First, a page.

Ryan Shen QWAVE, Brooklyn, NY

COLAGE, Atlanta, GA

Liz Thomson

Rakesh Modi

I2I Chicago, University of Chicago, Chicago, IL

Trikone, San Francisco, CA

Kit Yan

Lance Dwyer

Mala Nagarajan

API Wellness Center, San Francisco, CA

Creative Collaborations, Rockville, MD

Sel Hwahng

Phil Ozaki

IGLHRC, Brooklyn, NY

Japanese American Citizens League, Washington, DC

Loren Javier

Good Asian Drivers, QAPA, New York, NY

Tom Yang Pacific Northwest Queer API Alliance, Seattle, WA

Lambda Legal, Los Angeles, CA

Supporters Arcus Foundation Astraea Lesbian Foundation for Justice Asian Americans/Pacific Islander in Philanthropy

Harrah’s Entertainment National Gay & Lesbian Task Force Resist Fund

Boof: Becca Ahuja & Moof Mayeda

Seattle Pride Foundation

Glenn D. Magpantay

U.S. Census Bureau

Haas, Jr. Foundation

United Airlines

Thank You!

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Ben de Guzman

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Staff & Contact Information

We need the Uniting American Families Act (UAFA) that would allow bi-national LGBT couples to petition for each other in the same way that straight married spouses can

WE AMER FOR

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leaders, advocates, and families converge on Washington, DC to March for America. We bring with us diverse perspectives, and divergent viewpoints to talk about comprehensive immigration reform. For those of us who are both Asian American and LGBT, we proudly claim the mantle of activism. We refuse to succumb to the idea that one has to suffer at the expense of the other. We know what it means to live at the intersections of these different movements. Some within the LGBT movement only embrace what they consider to be a “gay issue,” but for LGBT people who are immigrants these are issues of our very survival. We also know that some of the most hate filled words and deeds committed against us have unfortunately come from our own churches, communities and even our families- often forcing us to “choose” between being a part of our ethnic community and being LGBT. We know this and this is why we march.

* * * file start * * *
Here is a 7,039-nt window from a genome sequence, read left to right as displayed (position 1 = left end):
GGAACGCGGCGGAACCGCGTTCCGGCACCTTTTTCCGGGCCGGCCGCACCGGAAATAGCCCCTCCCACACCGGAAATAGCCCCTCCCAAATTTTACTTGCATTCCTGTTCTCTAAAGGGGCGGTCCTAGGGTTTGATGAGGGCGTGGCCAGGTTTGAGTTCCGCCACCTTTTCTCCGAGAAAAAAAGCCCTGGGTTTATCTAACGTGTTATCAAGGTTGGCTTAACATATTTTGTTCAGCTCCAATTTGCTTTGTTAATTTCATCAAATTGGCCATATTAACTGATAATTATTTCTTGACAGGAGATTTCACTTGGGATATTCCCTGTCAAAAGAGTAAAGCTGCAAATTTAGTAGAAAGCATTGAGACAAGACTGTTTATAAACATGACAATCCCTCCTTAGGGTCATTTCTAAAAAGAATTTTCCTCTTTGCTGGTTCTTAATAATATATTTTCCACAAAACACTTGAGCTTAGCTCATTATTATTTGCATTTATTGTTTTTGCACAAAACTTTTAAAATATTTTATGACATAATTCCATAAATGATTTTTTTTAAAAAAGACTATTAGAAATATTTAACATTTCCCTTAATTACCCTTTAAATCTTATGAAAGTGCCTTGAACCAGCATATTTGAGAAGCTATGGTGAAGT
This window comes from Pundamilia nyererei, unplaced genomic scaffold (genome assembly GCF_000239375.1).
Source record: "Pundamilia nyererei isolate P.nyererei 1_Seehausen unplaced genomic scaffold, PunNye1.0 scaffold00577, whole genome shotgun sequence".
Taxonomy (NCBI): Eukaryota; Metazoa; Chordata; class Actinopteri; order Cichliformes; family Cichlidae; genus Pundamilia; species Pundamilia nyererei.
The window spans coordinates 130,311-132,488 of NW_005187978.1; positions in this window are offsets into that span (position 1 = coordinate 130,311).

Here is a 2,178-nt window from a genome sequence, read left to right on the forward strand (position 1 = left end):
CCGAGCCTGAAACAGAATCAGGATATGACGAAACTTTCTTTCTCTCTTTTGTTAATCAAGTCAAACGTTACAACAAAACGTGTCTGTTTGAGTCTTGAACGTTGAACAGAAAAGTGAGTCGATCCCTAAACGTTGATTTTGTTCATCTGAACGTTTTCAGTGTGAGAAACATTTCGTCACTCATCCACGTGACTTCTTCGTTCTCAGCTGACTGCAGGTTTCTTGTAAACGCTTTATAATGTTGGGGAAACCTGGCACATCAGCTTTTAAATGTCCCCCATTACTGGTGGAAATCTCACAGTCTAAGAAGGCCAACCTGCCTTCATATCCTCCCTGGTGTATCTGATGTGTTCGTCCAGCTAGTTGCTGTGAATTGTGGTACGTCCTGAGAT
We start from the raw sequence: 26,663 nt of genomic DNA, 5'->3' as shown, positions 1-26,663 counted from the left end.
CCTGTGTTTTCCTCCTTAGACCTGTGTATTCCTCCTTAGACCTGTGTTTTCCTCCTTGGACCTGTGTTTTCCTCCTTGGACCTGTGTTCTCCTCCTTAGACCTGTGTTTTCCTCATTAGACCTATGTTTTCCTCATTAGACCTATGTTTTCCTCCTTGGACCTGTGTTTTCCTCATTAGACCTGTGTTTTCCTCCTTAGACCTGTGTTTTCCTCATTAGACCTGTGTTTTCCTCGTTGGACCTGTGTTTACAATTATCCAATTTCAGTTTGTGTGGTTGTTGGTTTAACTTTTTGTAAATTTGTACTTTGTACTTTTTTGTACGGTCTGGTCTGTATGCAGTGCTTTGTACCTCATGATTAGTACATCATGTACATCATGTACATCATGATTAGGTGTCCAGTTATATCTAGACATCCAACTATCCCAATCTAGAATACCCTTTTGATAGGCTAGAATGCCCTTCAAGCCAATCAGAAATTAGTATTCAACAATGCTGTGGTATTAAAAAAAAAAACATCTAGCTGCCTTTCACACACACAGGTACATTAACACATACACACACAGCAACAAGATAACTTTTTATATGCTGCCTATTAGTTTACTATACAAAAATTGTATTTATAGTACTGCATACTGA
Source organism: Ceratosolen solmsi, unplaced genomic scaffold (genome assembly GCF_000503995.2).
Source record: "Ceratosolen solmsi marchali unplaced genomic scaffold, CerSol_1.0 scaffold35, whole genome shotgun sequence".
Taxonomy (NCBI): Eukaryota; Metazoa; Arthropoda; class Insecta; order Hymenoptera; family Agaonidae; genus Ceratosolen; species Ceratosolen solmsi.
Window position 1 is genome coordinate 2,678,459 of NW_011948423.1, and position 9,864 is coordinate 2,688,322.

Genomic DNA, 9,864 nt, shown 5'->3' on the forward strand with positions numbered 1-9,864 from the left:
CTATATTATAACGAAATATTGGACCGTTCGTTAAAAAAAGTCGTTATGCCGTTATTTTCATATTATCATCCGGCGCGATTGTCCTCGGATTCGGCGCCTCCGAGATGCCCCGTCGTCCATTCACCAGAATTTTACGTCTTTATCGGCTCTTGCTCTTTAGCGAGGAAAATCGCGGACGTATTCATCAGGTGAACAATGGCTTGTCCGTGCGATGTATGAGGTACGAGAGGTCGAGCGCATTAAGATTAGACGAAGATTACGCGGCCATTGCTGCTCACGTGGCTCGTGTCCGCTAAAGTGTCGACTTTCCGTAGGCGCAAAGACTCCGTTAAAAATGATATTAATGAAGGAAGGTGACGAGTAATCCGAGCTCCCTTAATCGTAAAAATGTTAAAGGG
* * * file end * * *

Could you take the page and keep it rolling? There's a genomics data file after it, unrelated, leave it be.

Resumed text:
hy e March or merica

reasons

On Sunday, March 21, thousands of community

We take part in the March for America and bring our entire selves and the full scope of our experience to this movement. We stand on the principle that comprehensive immigration reform must be truly comprehensive and include ALL our families, straight and gay alike. Immigration reform, as well as LGBT equality, is a controversial issue on Capitol Hill and the intersection between them even more so. We know this and this is why we march.

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We need a path to citizenship for all immigrants, including those who are LGBT.

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We need a policy that keeps families together, but it should not be solely reliant on marital status, which itself is denied to LGBT American citizens.